Talk by Ann Miller

The Peel Branch recently had a talk given by Ann Miller on making use of the flowers in our garden.

Heres a summary….

Making Use of the Flowers in our Garden

We grow many herbs, vegies and ornamental plants that have beautiful and fragrant flowers. They do make lovely flower arrangements but their lives can be extended in many other ways. Here are a few:

I use citrus, rose, lavender and gardenia flowers to make massage or body oils. The process is easy. Pick the flowers and check for ants or other insects, put the clean flowers in a clean jar and cover with your favourite oil, e.g. olive, almond, peanut. Put in the sun and let her help the fragrance to infuse into the oil. You may have to strain and reinfuse a couple of times to get the strength of fragrance you enjoy. One final straining and the oil is ready for use.

Flower butter is another option that is easy to make. Chop 1⁄2 cup of flowers finely, soften 1⁄2 cup of butter and mix in the flower bits. Cover and leave at room temperature a few hours. Refrigerate a few days to bring out a stronger flavour.

Honey flavoured with flowers is yummy. Honeysuckle is wonderfully yummy. Check flowers for any insects; when clean put into a jar and cover with honey. Here comes the sun again. Put jar in the sun and let the warmth of sunshine steal the honeysuckle flavour into the honey. When it is ripe you can strain the honey or remove the flowers and use them in the tea you are brewing.

Next up is flower sugar. Pineapple sage and rose are great for this. Again check for insects like ants or cockroaches. When ready, place flowers in bottom of a clean jar and fill the jar with sugar. Takes a while to infuse and flowers can be replaced. Dried flowers are best and the sugar will not cake.

You can also put dried flowers and sugar into a mortar and pestle or thermos mix and grind away.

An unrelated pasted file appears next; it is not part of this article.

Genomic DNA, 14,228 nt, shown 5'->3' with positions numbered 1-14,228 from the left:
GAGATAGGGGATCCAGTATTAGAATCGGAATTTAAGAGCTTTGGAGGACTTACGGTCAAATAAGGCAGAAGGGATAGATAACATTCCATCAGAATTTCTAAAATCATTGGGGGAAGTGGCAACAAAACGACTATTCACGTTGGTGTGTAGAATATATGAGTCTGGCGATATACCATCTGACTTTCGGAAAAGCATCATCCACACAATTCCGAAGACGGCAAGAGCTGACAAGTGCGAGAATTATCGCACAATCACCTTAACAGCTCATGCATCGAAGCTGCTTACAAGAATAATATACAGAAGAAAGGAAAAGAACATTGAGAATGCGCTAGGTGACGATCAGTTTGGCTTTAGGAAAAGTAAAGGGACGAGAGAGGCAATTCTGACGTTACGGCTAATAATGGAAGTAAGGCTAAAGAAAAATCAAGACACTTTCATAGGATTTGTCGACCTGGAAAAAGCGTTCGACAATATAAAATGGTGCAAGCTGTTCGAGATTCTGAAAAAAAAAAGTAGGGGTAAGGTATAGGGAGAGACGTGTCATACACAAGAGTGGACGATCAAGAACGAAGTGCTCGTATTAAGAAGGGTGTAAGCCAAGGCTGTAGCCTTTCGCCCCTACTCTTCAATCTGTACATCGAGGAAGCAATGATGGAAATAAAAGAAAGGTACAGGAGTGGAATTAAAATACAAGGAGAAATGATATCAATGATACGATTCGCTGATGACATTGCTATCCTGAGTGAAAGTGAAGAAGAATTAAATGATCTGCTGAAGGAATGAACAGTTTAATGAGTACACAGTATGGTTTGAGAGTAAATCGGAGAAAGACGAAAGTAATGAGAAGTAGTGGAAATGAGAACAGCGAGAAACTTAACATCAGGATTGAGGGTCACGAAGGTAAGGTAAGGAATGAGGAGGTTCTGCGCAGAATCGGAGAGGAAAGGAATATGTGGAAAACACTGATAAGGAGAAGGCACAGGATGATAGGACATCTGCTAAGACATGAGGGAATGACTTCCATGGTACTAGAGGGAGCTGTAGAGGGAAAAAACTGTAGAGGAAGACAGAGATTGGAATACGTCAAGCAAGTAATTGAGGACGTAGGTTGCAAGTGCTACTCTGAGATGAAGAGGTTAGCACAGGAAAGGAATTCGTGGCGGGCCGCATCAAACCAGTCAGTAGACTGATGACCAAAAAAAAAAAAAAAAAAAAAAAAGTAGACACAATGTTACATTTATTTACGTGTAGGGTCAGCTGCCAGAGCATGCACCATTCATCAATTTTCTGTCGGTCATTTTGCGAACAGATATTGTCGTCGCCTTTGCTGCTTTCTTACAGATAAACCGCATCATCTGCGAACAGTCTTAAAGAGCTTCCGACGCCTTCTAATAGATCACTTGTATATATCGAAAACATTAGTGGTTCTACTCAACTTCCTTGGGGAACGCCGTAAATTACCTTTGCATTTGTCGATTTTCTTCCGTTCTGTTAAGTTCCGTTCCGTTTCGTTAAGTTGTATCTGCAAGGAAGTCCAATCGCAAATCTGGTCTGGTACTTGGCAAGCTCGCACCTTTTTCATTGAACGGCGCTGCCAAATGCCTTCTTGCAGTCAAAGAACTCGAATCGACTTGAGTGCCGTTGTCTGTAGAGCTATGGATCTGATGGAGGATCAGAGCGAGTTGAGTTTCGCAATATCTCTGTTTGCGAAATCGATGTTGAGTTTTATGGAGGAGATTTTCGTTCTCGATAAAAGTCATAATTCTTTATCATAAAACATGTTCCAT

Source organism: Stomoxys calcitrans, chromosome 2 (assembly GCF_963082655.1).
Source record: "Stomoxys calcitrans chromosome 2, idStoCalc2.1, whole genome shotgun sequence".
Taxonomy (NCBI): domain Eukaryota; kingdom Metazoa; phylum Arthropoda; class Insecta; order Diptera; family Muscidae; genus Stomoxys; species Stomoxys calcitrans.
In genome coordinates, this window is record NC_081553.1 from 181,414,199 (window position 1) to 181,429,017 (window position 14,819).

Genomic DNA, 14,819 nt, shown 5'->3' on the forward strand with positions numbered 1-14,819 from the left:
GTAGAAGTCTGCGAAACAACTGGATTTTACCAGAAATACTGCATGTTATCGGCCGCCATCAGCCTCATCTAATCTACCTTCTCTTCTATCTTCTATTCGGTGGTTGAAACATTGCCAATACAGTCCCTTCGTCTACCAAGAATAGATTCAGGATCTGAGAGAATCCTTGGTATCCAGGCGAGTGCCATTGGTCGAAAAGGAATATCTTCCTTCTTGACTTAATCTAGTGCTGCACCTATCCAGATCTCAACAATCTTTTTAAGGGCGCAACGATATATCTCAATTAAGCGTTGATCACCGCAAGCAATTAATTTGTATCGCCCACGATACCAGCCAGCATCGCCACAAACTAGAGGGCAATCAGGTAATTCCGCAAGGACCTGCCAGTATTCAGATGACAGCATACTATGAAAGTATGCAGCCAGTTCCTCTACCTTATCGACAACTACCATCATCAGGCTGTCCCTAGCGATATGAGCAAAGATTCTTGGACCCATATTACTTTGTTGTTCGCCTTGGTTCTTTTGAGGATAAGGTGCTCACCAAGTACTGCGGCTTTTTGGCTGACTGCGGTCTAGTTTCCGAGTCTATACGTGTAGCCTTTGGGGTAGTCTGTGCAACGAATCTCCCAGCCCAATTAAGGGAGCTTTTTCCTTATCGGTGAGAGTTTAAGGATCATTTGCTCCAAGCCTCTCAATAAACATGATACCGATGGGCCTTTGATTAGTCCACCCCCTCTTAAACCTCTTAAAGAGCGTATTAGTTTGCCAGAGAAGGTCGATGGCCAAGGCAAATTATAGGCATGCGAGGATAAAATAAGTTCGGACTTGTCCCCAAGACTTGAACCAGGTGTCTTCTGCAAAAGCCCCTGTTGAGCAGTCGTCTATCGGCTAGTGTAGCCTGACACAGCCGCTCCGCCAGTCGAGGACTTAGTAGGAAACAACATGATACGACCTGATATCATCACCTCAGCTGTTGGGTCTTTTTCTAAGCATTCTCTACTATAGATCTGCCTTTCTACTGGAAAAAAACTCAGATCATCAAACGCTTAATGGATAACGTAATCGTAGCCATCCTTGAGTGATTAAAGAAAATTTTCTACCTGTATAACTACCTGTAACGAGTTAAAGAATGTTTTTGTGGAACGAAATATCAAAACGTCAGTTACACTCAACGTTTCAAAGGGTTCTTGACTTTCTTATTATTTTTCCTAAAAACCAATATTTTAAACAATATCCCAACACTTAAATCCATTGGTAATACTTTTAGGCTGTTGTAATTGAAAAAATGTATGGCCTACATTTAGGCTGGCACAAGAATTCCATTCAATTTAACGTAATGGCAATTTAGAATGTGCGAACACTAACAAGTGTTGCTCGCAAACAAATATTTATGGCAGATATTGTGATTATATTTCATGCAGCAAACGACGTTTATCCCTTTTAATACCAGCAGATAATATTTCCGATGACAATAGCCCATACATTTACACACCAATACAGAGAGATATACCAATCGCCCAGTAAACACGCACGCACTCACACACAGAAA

Flower dips are fun to do. I particularly enjoy using garlic chive flowers in this. Again check the flowers for grubs, then chop finely – about 3⁄4 cup, blend 1 cup cottage cheese to 1⁄2 cup yoghurt, mix in the flowers, eat and enjoy.

Another way to drink your own garden is to make wine. Flavours include elderberry, rose, dandelion, honeysuckle and carnation. Recipes can be found in Drink Your Own Garden by Judith Glover. I have tried elderflower wine in the past with moderate success.

The easiest way to add flowers is to decorate salads and sweets. They appeal to the eye and nose, adding a sense of mystery to the dish.

Almost forgot about vinegars. Once more, an easy process.

Squash, zucchini, pumpkin and hibiscus flowers can be stuffed.

For those into dying, flowers are a source of natural dyes. The most common colour is yellow. An exception is pineapple sage flowers which yield a pinkish colour.

Why bother??? I feel the flowers offer our bodies similar benefits as the plant does. For example, rose flower has vitamins C, A, E and B3, bioflavonoid and is antioxidant; Lavender has vitamin A, calcium and iron; chrysanthemum has potassium and violets have rutin, a bioflavonoid which promotes blood vessel health.

A shortlist of suitable flowers includes daylilies, okra, orange, borage, calendula, sunflower, dianthus, honeysuckle, chrysanthemum, chives, pineapple sage, fuchsia and sage.